Six years ago today, my first husband, Brett, died in my arms at Calvary Hospice in Bronx, New York. As many of you know, and others have read, he had a brain tumor that finally felled him nearly seven years after he was diagnosed in 1998.
Because this experience has profoundly shaped my life and my writing, it would be remiss of me not to write about loss and renewal, today, of all days.
Our twins, Casey and Rebecca, are now at the magical age of eight. They are clever, feeling, beautiful, loving and compassionate children. While they have no real memories of their dad, I make it a point to tell them that they carry his nose, his kindness, and his bottomless love for all things sweet.
In anticipation of today’s anniversary, I asked Casey and Rebecca what they would like Dad to know about them. “I LOVE cheese steaks and I’m a kick-butt skier,” Casey said. “I LOVE cinnamon rolls and I sleep with the blanket Mommy made of your clothes almost every night,” said Rebecca. Which she does.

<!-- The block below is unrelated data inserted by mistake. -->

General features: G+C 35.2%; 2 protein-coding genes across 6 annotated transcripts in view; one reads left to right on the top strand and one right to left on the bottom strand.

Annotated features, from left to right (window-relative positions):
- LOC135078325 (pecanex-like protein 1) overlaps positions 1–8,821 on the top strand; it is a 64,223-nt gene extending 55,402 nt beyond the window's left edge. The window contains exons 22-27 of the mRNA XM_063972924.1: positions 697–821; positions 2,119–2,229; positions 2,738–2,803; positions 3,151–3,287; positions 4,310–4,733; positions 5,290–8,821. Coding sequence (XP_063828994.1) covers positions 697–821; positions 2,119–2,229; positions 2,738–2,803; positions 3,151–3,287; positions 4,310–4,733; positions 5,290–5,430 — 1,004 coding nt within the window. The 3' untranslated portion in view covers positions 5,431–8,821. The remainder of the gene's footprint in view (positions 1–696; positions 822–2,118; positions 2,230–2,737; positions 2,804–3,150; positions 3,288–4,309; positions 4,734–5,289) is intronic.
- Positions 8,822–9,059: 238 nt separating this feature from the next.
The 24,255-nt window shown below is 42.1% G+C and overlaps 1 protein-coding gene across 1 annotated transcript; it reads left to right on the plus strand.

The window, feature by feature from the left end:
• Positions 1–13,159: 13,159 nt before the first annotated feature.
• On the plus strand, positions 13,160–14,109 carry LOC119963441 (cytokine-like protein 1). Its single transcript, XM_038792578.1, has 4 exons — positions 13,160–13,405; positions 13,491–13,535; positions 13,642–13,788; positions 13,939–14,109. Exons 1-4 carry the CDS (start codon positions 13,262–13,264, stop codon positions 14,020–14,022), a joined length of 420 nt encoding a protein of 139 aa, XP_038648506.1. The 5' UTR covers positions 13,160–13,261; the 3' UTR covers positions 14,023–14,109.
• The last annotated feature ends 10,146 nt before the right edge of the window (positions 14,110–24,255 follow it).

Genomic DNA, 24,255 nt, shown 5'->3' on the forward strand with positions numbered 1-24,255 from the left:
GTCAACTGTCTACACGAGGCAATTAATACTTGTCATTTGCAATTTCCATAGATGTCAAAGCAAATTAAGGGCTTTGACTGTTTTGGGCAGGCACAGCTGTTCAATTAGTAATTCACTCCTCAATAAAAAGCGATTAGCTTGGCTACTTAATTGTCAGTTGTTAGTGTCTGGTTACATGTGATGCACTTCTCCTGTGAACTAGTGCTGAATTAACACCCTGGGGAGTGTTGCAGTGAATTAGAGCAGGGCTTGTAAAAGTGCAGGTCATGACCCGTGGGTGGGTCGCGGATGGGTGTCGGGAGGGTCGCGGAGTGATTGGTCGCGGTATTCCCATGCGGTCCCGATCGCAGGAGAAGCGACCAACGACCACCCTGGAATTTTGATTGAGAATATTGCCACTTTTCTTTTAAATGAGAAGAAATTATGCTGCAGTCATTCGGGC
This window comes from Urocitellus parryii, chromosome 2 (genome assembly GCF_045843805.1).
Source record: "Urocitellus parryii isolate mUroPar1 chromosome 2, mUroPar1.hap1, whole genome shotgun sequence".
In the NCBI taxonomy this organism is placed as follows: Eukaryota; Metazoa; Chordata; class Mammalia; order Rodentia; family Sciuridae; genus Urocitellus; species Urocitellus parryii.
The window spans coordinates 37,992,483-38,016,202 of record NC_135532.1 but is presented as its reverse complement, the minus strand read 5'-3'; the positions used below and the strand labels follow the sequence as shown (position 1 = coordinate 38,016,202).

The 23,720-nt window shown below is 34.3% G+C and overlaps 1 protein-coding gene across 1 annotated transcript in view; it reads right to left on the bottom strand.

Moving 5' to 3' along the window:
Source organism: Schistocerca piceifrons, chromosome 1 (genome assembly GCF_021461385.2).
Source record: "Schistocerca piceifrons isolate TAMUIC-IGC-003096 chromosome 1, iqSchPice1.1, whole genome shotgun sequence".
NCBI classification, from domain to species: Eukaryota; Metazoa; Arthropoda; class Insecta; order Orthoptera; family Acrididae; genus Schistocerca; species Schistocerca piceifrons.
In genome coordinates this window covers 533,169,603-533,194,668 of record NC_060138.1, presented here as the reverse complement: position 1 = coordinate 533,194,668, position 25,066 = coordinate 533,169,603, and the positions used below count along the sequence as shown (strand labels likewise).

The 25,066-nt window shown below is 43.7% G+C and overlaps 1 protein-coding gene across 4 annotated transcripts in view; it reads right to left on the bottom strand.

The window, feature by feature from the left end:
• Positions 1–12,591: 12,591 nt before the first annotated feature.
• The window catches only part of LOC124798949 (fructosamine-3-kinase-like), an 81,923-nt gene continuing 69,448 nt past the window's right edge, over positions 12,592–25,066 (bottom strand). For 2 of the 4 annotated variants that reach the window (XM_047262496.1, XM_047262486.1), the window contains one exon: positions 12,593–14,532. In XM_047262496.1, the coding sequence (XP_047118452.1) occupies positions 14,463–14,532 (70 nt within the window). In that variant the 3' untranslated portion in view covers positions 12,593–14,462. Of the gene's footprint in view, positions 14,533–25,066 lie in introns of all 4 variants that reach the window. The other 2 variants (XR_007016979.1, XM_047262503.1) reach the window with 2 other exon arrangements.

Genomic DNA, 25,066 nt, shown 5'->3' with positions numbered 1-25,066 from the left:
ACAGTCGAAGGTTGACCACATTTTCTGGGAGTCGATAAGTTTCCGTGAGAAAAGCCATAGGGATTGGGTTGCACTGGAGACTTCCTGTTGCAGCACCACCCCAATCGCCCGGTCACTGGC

As for me, my perspective has shifted, which happens, I believe, over time. Lately I’ve been thinking about him more often because I’ve been working on a memoir and have needed to dig deep into those hard years. Even when he’s not top of mind, Brett is always with me. The same is true for my new husband, Steve, who carries his late wife, Pam, with him, too. In our blended family, the past is still very present.
Mostly, I’m grateful today. Grateful that Brett and I married, grateful that we had children who bear his name and hold the best parts of him, grateful that in spite of his death we have had the courage to move forward in life, grateful that indeed I found happiness again and a wonderful man who loves me and our children, grateful for health and time and the gift of memory.
Recently I stumbled upon this quote from Vincent Van Gogh and it seems apt: “For my part I know nothing with any certainty, but the sight of the stars makes me dream.”